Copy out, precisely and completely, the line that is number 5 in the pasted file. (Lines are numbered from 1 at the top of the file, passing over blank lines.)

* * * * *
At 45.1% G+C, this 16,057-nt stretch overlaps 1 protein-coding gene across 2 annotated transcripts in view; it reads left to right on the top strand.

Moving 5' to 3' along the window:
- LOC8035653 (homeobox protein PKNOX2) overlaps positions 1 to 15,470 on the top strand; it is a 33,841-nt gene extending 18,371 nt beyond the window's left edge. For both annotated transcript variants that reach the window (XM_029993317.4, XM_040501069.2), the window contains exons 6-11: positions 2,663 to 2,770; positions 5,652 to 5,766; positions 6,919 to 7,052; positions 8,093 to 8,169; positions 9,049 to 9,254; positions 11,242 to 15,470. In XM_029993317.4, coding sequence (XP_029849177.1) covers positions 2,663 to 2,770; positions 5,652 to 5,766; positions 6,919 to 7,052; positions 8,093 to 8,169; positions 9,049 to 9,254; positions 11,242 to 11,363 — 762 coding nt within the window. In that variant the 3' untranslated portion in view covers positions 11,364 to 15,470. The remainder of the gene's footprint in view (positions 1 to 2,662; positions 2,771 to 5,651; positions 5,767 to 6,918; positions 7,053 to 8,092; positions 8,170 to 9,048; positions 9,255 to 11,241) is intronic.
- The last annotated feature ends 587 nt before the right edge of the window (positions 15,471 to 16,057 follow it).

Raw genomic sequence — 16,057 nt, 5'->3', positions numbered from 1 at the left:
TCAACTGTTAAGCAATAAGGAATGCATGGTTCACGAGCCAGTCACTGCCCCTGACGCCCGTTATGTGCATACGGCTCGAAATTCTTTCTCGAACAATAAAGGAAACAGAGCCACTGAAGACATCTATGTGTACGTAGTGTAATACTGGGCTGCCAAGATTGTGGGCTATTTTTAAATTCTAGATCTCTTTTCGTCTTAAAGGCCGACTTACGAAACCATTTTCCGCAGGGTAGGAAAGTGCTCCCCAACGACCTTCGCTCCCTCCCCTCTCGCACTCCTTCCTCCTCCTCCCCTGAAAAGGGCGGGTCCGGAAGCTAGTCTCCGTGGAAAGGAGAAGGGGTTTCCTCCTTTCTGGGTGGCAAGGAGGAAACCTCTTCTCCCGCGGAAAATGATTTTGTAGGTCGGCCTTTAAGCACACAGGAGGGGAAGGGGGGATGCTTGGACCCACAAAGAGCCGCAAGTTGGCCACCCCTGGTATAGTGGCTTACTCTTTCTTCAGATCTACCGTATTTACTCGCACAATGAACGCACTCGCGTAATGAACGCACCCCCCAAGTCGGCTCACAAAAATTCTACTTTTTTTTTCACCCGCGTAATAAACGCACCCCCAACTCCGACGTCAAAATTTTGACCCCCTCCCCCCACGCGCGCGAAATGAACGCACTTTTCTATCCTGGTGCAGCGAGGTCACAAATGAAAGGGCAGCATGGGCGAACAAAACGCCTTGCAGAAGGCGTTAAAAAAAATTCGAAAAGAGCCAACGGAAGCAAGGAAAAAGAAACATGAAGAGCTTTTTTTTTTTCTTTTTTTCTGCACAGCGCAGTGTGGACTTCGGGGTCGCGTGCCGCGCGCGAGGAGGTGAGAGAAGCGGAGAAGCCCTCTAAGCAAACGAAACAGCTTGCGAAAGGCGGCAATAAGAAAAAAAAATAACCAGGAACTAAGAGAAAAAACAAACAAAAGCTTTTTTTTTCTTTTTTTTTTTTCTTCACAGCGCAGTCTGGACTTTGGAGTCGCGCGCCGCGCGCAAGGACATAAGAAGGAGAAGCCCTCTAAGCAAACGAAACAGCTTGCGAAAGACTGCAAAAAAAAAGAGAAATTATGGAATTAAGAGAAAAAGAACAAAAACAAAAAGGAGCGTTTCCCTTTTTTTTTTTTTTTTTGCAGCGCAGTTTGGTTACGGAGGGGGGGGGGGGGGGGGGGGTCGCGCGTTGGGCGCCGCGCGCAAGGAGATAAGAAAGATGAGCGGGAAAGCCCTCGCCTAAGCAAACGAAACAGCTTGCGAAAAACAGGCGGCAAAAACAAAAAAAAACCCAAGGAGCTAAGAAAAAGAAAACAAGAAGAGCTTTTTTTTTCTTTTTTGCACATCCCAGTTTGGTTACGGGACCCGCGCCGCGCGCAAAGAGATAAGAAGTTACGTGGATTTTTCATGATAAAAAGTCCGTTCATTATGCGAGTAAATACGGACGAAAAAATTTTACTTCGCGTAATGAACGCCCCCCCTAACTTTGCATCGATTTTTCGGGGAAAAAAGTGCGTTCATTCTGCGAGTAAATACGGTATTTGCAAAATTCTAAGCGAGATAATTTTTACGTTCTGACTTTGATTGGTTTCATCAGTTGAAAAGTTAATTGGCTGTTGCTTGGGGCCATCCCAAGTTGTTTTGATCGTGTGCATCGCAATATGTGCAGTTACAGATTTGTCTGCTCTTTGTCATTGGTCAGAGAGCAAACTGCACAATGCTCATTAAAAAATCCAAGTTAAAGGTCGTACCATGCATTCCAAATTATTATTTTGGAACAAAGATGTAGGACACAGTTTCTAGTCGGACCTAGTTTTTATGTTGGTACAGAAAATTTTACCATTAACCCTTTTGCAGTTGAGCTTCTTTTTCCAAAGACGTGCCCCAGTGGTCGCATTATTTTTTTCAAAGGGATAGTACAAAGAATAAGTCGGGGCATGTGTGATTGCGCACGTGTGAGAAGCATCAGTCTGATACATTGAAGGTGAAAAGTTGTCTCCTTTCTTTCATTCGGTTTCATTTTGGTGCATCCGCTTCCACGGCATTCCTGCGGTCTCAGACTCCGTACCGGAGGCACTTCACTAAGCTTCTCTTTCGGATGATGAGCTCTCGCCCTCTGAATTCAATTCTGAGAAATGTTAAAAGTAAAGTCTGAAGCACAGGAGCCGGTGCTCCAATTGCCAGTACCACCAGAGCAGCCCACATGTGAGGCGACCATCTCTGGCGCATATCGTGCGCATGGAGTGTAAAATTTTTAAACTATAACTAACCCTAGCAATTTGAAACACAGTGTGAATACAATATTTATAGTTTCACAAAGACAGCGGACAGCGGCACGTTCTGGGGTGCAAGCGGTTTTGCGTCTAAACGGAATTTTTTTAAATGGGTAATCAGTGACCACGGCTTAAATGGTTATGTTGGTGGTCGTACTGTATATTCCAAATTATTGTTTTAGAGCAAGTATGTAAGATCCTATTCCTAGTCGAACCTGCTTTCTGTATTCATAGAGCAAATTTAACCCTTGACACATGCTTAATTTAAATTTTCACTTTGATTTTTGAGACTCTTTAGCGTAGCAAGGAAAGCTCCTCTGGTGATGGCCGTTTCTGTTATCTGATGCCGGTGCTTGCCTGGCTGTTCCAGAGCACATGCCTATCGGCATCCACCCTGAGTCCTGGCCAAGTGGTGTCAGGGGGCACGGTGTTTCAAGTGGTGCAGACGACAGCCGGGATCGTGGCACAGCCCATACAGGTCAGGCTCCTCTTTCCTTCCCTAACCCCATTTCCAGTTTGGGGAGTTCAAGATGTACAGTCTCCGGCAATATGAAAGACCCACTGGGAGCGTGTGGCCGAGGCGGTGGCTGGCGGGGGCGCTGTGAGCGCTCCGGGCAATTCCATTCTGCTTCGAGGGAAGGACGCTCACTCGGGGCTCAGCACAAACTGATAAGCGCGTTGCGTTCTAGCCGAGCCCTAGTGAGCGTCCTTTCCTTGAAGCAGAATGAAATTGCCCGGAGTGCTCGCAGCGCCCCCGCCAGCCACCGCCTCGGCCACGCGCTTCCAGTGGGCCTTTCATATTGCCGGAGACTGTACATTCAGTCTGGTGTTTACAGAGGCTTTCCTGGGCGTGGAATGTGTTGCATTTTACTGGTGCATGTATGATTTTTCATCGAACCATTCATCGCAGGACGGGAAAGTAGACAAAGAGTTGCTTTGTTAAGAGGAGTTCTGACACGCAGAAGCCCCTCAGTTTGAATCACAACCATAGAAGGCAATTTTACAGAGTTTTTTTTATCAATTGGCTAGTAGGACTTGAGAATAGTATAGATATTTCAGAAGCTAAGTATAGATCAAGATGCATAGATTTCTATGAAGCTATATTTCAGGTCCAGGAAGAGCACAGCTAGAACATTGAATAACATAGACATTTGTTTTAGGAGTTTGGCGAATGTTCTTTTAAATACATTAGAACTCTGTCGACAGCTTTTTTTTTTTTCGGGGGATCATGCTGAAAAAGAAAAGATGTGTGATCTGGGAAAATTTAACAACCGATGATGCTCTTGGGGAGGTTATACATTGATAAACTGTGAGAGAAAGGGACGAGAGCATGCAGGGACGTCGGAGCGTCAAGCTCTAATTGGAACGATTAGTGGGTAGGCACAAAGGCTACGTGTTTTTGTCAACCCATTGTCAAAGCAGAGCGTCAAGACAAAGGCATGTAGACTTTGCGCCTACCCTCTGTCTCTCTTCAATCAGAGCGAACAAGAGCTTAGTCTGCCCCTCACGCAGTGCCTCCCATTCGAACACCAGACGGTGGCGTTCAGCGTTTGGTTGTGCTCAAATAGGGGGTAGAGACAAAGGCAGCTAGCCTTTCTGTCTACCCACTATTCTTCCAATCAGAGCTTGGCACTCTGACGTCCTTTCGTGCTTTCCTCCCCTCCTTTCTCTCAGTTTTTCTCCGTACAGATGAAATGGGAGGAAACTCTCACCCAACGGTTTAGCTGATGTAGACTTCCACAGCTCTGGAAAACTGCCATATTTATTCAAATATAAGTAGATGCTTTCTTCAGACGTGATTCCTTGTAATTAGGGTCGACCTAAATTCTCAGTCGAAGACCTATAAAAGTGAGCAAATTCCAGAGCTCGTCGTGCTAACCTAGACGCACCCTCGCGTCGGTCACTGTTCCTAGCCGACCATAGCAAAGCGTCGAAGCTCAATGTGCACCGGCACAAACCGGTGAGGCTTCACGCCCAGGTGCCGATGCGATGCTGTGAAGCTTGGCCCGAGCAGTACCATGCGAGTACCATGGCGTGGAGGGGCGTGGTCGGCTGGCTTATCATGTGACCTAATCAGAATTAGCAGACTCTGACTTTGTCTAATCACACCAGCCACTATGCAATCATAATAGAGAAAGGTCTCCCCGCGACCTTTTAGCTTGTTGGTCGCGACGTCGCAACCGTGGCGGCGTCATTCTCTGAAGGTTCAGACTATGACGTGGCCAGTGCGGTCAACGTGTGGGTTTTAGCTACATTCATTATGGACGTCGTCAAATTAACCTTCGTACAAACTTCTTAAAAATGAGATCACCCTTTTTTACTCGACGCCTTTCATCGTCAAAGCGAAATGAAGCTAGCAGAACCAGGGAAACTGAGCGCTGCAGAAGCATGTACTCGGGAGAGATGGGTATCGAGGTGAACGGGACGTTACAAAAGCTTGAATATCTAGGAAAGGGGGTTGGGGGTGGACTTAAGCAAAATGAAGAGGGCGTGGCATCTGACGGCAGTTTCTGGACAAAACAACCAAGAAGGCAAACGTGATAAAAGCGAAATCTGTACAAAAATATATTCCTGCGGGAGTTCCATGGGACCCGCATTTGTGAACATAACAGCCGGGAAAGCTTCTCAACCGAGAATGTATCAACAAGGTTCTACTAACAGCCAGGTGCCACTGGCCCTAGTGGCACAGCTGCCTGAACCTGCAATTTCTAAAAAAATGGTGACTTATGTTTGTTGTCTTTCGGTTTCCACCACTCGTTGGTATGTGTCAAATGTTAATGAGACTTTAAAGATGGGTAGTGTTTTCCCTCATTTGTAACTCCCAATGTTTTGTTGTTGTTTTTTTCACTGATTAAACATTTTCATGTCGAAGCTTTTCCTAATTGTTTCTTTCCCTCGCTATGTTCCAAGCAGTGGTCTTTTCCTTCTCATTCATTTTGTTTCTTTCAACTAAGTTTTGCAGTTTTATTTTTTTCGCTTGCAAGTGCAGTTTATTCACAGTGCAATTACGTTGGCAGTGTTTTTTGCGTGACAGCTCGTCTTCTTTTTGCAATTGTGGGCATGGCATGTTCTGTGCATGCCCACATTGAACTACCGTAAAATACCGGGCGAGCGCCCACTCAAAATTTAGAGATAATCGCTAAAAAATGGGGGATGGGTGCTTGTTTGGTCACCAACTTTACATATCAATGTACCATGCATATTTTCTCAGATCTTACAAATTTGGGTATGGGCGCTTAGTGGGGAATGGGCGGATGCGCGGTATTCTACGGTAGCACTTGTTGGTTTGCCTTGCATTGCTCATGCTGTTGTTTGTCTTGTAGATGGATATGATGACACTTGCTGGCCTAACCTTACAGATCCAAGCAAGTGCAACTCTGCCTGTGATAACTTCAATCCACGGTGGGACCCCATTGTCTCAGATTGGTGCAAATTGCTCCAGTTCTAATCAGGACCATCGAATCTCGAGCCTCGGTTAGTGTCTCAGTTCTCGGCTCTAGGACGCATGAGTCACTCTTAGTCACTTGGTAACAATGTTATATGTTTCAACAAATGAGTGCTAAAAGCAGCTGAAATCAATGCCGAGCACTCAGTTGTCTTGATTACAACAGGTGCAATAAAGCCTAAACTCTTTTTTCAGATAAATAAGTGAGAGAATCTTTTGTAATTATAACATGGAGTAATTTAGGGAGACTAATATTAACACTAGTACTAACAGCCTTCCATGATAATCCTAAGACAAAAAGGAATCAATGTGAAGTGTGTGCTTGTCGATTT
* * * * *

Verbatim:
Raw genomic sequence — 16,057 nt, 5'->3', positions numbered from 1 at the left: